President Donald Trump answers questions from members of the media as he leaves the White House. At far left is White House press secretary Sarah Huckabee Sanders. Picture: Jacquelyn Martin/AP

Washington - US President Donald Trump has promised a "very full report" on the murder of Saudi journalist Jamal Khashoggi on Monday or Tuesday.

"It's a horrible thing that took place, the killing of a journalist," Trump said in Malibu on Saturday. "A very, very bad situation. Khashoggi. And somebody who was respected. It should never have happened."

"And we'll be having a very full report over the next two days, probably Monday or Tuesday," Trump said.

He then said more definitely that there would be "a report on Tuesday." The report will address what "we think the overall impact was and who caused it, and who did it," he added.

Asked about reports that the CIA had assessed involvement by Saudi Crown Prince Mohammed bin Salman, the president said "they haven't assessed anything yet. It's too early."

"That was a very a premature report," he said of a Washington Post article pointing at the Saudi crown prince.

A woman holds a poster during the funeral prayers in absentia for Saudi writer Jamal Khashoggi who was killed last month in the Saudi Arabia consulate, in Istanbul. Picture: Emrah Gurel/AP

"But that's possible - we're going to see. But we're going to have a report on Tuesday. And it'll be very complete. In the meantime we're doing things to some people that we know for a fact were involved and we're being very tough on a lot of people," he said.

Earlier Saturday, refuting US media reports, the State Department said no "final conclusion" had been reached by the United States on who was behind Khashoggi's murder.

The Washington Post wrote that the CIA had assessed that Saudi Crown Prince Mohammed bin Salman ordered the killing that took place last month at the Saudi embassy in Istanbul.

Other major US media outlets corroborated the report, pushing the scandal back into the spotlight in Washington.

The White House said Trump spoke to CIA chief Gina Haspel and Secretary of State Mike Pompeo about the case on Saturday, but disclosed no details.

Asked about his conversation with Haspel, the president said, "I spoke with our CIA director, who's terrific and very knowledgeable and has been studying this very closely."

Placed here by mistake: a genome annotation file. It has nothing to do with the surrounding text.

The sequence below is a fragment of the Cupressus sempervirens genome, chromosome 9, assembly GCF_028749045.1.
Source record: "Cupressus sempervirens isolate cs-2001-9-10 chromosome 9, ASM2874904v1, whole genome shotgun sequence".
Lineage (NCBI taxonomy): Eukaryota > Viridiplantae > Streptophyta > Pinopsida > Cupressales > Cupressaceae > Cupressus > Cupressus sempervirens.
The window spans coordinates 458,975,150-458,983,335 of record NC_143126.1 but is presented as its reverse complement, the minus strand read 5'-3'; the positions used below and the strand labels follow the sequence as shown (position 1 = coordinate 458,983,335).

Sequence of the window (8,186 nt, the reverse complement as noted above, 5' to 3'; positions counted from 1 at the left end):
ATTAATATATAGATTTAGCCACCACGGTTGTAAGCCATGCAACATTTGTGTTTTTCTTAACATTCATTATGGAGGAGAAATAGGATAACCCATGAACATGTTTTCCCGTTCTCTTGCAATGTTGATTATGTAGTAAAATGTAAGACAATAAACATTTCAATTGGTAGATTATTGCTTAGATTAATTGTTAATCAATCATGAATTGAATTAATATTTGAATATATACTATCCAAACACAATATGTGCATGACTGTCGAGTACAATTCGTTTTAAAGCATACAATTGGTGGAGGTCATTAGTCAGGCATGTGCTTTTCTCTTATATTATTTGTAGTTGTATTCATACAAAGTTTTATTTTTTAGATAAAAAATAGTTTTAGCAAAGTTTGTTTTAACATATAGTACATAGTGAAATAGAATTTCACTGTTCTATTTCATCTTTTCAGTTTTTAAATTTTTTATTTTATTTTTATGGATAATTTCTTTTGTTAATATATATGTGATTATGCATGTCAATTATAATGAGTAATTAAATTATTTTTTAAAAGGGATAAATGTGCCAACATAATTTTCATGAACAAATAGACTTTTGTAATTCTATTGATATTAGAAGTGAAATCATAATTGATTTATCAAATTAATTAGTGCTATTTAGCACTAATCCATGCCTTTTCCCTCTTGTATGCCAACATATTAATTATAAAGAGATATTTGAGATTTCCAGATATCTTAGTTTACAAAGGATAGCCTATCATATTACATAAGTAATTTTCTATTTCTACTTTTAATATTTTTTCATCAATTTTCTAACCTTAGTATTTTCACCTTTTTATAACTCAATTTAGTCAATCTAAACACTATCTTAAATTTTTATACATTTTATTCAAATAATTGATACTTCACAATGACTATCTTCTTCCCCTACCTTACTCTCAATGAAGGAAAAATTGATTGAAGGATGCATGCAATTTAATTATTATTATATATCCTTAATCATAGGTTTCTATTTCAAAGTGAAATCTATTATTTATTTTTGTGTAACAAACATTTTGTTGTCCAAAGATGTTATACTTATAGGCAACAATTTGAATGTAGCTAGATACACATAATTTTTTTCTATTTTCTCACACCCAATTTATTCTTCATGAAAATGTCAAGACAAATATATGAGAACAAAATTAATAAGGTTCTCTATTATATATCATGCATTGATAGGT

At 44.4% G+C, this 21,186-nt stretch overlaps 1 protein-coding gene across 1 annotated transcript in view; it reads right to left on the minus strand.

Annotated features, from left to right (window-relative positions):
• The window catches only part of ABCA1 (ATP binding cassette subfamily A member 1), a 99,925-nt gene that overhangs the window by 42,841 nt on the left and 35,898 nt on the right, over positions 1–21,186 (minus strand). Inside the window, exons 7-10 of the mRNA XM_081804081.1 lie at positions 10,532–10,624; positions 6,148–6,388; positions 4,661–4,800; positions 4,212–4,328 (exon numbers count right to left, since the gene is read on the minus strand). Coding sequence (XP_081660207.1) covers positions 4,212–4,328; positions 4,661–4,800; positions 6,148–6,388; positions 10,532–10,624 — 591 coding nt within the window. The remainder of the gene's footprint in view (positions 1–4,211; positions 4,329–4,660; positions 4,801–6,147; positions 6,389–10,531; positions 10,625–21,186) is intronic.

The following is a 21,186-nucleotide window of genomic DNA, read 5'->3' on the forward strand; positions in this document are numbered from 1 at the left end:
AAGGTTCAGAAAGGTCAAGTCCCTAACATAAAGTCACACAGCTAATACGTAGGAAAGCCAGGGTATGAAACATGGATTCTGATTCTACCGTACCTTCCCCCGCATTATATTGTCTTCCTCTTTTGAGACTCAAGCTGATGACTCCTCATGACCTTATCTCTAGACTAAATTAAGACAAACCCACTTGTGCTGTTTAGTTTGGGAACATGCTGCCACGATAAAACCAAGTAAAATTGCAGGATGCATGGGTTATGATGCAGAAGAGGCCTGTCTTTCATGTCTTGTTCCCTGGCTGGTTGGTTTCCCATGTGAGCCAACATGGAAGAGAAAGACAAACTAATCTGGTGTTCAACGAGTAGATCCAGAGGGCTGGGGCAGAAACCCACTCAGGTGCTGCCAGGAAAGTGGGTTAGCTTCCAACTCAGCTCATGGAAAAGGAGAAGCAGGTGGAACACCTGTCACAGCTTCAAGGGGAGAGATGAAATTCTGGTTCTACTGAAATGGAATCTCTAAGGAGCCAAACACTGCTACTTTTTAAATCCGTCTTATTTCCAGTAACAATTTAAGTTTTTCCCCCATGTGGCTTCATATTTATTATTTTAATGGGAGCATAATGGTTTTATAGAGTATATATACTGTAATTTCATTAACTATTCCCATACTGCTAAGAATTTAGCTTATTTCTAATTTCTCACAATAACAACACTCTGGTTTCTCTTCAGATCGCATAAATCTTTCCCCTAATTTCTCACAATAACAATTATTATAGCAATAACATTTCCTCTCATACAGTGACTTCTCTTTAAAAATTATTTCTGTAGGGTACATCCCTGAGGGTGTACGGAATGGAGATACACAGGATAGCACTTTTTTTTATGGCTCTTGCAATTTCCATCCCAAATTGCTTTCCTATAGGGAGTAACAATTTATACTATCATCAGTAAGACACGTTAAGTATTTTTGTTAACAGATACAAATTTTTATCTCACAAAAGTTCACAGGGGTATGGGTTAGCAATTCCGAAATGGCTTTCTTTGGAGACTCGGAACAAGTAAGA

Earlier the State Department denied the reports.

"Recent reports indicating that the US government has made a final conclusion are inaccurate. There remain numerous unanswered questions with respect to the murder of Mr Khashoggi," spokeswoman Heather Nauert said.

Before departing for California's wildfire zone earlier in the day, Trump told reporters: "As of this moment, we were told that he [the crown prince] did not play a role; we're gonna have to find out what they have to say."

Asked if he would eventually confirm whether the crown prince was responsible for Khashoggi's death, Trump replied, "We're taking a look at it."

"You know," he continued, "we also have a great ally in Saudi Arabia. They give us a lot of jobs and a lot of business and economic development. They have been a truly spectacular ally in terms of jobs and economic development."

Haspel briefed the president on the Khashoggi case in October following a trip to Turkey. According to the Washington Post, Haspel listened to audio recordings of Khashoggi's murder during the trip.

The Saudi government has denied the claim that the crown prince was involved in the murder of the Washington Post columnist and sharp critic of the crown prince.

But the kingdom's official version of events has changed a number of times and his body has still not been located.

After weeks of denials and under growing international pressure, Riyadh backtracked on its initial claims that Khashoggi had left the consulate alive and said last month he was killed in a "fistfight."

Later in October, the kingdom's chief prosecutor said the murder was premeditated.

This week Saudi prosecutors said that they are seeking the death penalty for five people charged over the killings.